BATON ROUGE, LA (WAFB) - The Cumulus Media group has been downtown for a few years, but former KQXL FM radio star Genevieve Stewart saw it for the first time recently. It is a lovely mix of hardwood flooring, with matching wood trim and glistening Plexiglas-walled studios.
Around a corner nook, I heard a squeal, "Oooo! I can't believe it's you!"
Stewart laughed and said, "yes!" Her friend gushes, " I'm so glad to see you!"
The station now goes by the moniker Q106.5 FM, and DJ Incredible was on the air during her visit.
Genevieve and the deejay worked together when she was host of the station's morning talk show from 7 to 8 a.m. DJ Incredible said, yes, the hour was early, but it was a pleasure to work and learn as he and Genevieve greeted the city with a mix of news and talk that was irresistible to what quickly became the city's largest morning audience.
"We went to Number 1 in the ratings in morning drive within one book, one ratings book as they call it," Stewart said.
She started work there at the invitation of the owners in 1989. And at that time, she was the first-ever black female radio talk show host in Baton Rouge.
Stewart said she developed a basic structure for the show.
"Usually I would take the opening segment to establish the topic, interview the guest, and then from there on, we'd open the telephone lines," Stewart explained.
Callers would line up to bring their problems, their good news, their search for racial justice. At that time, Q106's airwaves reached far into our state.
"Our broadcast range was about a fifth of Louisiana's geographic area," Stewart said. The range was almost an unheard of listening area in 2016.
"People would call in when there was a school shooting. They called into Question of the Day before they called the police, before they called 911," Stewart said. "We managed to reverse a case of the district attorney at that time was prosecuting. And our listeners thought it was unfair. They made me aware of the story, and consequently it was reversed."
Click here if you'd like see the raw interview with Genevieve Stewart and learn more about that case, and it's interesting, There's also a story about how Stewart went undercover to investigate an audience complaint.
Stewart packed Question of the Day off to Washington DC for a week. By locating there, she was able to invite Don Brown, who was chairman of the National Democratic Party at the time, real hitters appeared on the show.
"And our audience in Baton Rouge was able to talk to national political figures directly on the phone," Stewart beamed.
It was during Stewart's tenure as radio host that discussions on budget cuts to Louisiana's black colleges gave birth to the Southern Radiothon. She said at first, they did a two-hour broadcast on how badly money was needed in light of the intended cuts.
"We stretched it over five days, and we made $35,000. It became an annual event, and we would raise hundreds of thousands of dollars."
Two signature public demonstrations were born straight out of Question of the Day.
A march from the Governor's Mansion to the State Capitol, featured a few thousand marchers. They were rallying to demand more control over illegal drug use and sale. Civil rights activist Dick Gregory answered Stewart's invitation to come to Baton Rouge and add his star power to the march. As he led the throng, they began right by were Governor Buddy Roemer was.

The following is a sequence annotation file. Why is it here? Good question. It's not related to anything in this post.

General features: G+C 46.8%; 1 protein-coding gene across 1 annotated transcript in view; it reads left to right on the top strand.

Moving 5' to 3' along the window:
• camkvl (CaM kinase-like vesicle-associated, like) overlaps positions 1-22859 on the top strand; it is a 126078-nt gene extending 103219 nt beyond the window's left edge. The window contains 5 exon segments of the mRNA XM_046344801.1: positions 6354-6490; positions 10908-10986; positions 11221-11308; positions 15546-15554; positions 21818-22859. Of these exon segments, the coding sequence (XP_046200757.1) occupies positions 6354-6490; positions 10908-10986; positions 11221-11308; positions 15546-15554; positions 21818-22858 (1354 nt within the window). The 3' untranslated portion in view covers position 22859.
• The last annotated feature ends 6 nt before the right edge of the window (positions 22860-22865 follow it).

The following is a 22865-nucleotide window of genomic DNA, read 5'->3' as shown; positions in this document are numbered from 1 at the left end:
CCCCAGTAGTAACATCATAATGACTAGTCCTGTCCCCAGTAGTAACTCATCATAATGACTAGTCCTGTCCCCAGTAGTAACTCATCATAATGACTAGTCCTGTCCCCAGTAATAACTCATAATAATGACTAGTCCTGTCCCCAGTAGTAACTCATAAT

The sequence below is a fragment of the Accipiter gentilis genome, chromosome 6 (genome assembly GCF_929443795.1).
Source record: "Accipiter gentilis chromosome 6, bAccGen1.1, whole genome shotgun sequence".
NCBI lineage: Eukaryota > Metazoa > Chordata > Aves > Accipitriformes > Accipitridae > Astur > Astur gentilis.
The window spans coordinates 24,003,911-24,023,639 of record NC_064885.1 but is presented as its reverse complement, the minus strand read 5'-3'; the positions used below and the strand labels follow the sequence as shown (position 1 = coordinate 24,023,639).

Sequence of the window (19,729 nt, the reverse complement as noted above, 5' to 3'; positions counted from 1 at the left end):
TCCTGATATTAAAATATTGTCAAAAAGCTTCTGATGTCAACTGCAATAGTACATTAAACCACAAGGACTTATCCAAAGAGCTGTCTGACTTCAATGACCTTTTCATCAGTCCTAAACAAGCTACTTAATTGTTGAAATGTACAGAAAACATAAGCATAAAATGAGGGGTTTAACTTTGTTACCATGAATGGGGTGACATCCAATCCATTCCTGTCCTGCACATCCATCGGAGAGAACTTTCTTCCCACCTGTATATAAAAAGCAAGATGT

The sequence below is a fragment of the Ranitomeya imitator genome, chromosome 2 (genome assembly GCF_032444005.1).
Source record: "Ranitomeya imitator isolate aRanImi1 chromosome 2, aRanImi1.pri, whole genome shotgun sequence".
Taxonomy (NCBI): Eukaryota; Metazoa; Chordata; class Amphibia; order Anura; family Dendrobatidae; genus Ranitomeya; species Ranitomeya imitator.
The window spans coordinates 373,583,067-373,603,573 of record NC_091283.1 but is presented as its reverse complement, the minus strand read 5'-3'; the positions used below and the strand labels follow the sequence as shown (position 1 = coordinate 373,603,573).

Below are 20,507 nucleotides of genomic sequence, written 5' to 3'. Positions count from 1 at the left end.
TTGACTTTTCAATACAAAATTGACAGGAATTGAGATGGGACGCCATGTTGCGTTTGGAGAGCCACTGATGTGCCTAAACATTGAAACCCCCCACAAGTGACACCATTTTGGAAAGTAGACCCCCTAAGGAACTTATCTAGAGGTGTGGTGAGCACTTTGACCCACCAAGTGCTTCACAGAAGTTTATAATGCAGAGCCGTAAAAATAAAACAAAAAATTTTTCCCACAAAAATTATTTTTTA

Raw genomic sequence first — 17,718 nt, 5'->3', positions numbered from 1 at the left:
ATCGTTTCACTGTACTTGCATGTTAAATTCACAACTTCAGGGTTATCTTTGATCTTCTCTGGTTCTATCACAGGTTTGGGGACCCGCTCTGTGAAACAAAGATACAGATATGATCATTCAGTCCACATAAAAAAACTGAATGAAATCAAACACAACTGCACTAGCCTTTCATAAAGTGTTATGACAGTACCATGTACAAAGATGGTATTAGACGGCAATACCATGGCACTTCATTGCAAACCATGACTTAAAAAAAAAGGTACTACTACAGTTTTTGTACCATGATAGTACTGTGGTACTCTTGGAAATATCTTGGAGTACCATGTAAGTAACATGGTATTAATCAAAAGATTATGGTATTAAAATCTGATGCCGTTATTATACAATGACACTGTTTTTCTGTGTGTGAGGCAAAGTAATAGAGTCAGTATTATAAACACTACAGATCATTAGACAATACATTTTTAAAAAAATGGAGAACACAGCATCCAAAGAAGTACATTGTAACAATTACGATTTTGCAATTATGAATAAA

"We literally started at the Governor's Mansion, and we chanted 'Come out Buddy, Come out', and he came out and joined us, and we marched to the Capitol," Stewart described the event. "You had every statewide elected official except Billy Guste (state attorney general at the time). He was out of town."
Also among the Drug Free Louisiana signs were signs against Rollins Environmental Services, a plant in the North Baton Rouge community of Alsen. The march was also about alleged environmental racism.
"The situation then was much like what you're seeing today in Flint Michigan," Stewart said. "Observers have reported the off-site impact, but no one in government was moving to stop it. But in Flint, it stopped when children showed signs of lead poisoning. That was our great concern in Alsen was about the children who might be impacted by having this company so close to them."
And as if making the point, not long after the demonstration, an accident at Rollins Environmental sent workers to the hospital in the majority black community.
The second milestone action inspired by the Question of the Day Queen was a voter registration push for the two days following the 1991 primary for the governor's race. When David Duke emerged as the challenger to Edwin Edwards, the news that a former Klu Klux Klan wizard might have a chance at the governor's mansion exploded in the black community.
"We managed to register 18,000 people in Baton Rouge in one day. Outside the lines were going six, seven and eight blocks. When it was time for the clerk's office to close, workers agreed to stay for as long as it took for people who had been standing in line when closing time came."
James Terry, a photographer who had been taking pictures, told me people were averaging about 3-hours in line, just to register to vote.
When all these things were happening, they may not have seen like a huge political/social force at work, but when you line them up, it is in compressing them that you see the many ways black radio and Genevieve Stewart's show motivated people and gave them a platform for demanding change.